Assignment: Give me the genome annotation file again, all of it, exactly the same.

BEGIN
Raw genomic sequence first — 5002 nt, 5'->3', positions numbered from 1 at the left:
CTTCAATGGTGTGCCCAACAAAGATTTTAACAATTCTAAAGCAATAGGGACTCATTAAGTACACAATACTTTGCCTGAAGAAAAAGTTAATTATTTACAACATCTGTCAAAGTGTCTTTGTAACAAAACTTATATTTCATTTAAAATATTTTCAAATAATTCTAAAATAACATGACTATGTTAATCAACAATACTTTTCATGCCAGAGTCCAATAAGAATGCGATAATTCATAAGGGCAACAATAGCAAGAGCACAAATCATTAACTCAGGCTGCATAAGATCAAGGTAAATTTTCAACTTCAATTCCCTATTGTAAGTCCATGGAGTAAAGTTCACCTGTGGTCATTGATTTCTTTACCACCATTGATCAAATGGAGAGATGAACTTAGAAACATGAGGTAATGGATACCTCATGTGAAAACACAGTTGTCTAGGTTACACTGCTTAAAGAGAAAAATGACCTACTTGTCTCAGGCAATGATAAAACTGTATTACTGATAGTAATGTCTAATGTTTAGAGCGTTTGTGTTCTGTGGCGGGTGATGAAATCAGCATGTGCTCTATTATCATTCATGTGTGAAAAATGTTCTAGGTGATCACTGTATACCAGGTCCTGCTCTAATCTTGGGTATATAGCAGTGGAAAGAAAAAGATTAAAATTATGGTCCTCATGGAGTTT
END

Raw genomic sequence first — 5002 nt, 5'->3', positions numbered from 1 at the left:
CTTCAATGGTGTGCCCAACAAAGATTTTAACAATTCTAAAGCAATAGGGACTCATTAAGTACACAATACTTTGCCTGAAGAAAAAGTTAATTATTTACAACATCTGTCAAAGTGTCTTTGTAACAAAACTTATATTTCATTTAAAATATTTTCAAATAATTCTAAAATAACATGACTATGTTAATCAACAATACTTTTCATGCCAGAGTCCAATAAGAATGCGATAATTCATAAGGGCAACAATAGCAAGAGCACAAATCATTAACTCAGGCTGCATAAGATCAAGGTAAATTTTCAACTTCAATTCCCTATTGTAAGTCCATGGAGTAAAGTTCACCTGTGGTCATTGATTTCTTTACCACCATTGATCAAATGGAGAGATGAACTTAGAAACATGAGGTAATGGATACCTCATGTGAAAACACAGTTGTCTAGGTTACACTGCTTAAAGAGAAAAATGACCTACTTGTCTCAGGCAATGATAAAACTGTATTACTGATAGTAATGTCTAATGTTTAGAGCGTTTGTGTTCTGTGGCGGGTGATGAAATCAGCATGTGCTCTATTATCATTCATGTGTGAAAAATGTTCTAGGTGATCACTGTATACCAGGTCCTGCTCTAATCTTGGGTATATAGCAGTGGAAAGAAAAAGATTAAAATTATGGTCCTCATGGAGTTT